Using .gitattributes in package distribution in GitHub
Hi there, how’s it going? This is the second time to write the entry in English for me.
Anyway, do you know or have you ever used the
.gitattributes file in package distribution in GitHub using its Release feature?
OK, for those people who don’t/haven’t that, let me explain a brief.
This is the meta data file where you can add some attributes to the files version-controlled by Git.
The Official Git document descripting attributes is providing us the nice example, saying:
Using attributes, you can do things like specify separate merge strategies for individual files or directories in your project, tell Git how to diff non-text files, or have Git filter content before you check it into or out of Git.
That’s easier to figure out. For example, if you write down your
.gitattributes like this:
our doesn’t make any sense but just the name of the driver. Of course, originally you may don’t have the driver named
our I guess. So following configuration is needed to run this magic:
$ git config --global merge.ours.driver true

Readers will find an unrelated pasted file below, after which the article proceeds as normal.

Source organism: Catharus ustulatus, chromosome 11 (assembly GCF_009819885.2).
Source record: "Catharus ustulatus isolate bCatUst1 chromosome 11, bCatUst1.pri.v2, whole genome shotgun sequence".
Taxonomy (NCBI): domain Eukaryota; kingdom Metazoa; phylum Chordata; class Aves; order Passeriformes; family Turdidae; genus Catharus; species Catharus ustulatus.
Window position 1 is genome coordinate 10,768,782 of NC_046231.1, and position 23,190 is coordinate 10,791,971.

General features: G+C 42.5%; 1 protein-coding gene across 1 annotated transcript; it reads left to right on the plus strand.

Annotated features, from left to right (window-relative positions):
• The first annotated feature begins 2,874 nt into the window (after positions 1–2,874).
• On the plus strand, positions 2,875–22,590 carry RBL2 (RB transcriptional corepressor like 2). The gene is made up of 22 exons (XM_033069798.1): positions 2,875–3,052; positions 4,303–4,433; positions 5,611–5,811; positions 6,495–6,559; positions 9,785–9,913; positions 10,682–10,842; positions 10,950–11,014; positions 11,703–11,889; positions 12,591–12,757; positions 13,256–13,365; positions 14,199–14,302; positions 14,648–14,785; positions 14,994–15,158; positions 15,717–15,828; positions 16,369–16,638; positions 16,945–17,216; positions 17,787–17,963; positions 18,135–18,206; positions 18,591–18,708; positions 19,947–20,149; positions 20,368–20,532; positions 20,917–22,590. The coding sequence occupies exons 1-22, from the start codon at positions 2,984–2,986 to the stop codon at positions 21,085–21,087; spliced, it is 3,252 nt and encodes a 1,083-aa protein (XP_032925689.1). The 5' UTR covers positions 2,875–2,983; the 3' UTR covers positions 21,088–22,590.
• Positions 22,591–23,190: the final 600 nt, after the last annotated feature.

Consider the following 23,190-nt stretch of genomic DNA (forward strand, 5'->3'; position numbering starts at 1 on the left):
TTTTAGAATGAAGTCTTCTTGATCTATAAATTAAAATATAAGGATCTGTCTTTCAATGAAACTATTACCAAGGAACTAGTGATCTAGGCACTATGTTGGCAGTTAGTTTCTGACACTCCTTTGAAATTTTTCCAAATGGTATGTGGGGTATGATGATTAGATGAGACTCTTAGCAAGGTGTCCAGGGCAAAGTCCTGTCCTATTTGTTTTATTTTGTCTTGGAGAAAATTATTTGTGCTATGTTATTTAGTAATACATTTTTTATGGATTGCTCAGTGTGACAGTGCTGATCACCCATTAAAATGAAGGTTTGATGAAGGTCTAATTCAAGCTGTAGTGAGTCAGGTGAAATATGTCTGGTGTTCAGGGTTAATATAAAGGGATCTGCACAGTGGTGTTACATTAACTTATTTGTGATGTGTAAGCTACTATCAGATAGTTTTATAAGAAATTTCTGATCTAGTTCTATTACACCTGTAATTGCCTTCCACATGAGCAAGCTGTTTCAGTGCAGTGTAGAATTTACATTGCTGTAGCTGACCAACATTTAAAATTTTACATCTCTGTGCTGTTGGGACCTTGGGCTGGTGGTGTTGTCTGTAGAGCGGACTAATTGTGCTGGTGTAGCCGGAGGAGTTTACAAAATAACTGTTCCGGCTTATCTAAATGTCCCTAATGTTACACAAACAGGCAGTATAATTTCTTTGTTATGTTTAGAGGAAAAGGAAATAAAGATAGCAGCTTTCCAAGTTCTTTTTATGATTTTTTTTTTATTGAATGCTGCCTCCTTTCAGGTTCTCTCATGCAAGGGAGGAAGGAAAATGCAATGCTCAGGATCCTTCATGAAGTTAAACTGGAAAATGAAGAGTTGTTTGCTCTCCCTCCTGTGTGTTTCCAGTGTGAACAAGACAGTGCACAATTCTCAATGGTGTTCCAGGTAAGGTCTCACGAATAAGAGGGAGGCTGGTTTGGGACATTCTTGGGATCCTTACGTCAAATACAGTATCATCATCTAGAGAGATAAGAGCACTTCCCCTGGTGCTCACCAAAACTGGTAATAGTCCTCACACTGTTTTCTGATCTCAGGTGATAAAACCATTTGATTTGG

That’s it. Now the
true is built-in command just returning
So the conclusion is when you merge some branch into your branch, your changes applied
For example, this may be useful the situation where you fork some nice repository and maintain it your own but you don’t want to apply any changes to the specific file (
config.yml) during even back-porting changes for the original which happens sometimes.
Also, the attributes can also be applied to the directory, in that case, the attributes should apply to subfiles in the directory.
Moreover, there are many other kinds of attributes in Git, but I don’t pick them up anymore for keeping my topic (other than one I’ll share you below). So check the document out if you’re interested 🙂
So Git also has an
/tests export-ignore README.md export-ignore
$ git archive HEAD --worktree-attributes --output=/tmp/repo.zip
It’s good and useful, isn’t it? In script languages such PHP, the distributed packages don’t need to include the tests stuff. Nobody wants to install/deploy them to their production server.
And GitHub resources feature use this attribute to archive in their Release feature.
So that’s why you should always setup your
export-ignore attribute for your package powered by GitHub Release (e.g. Packagist package for PHP).
- The files specified attribute
.gitattributesare not to be archived
- GitHub Release feature archives the repository using this attribute, so you can avoid shipping some unnecessary kinds like tests stuff for production
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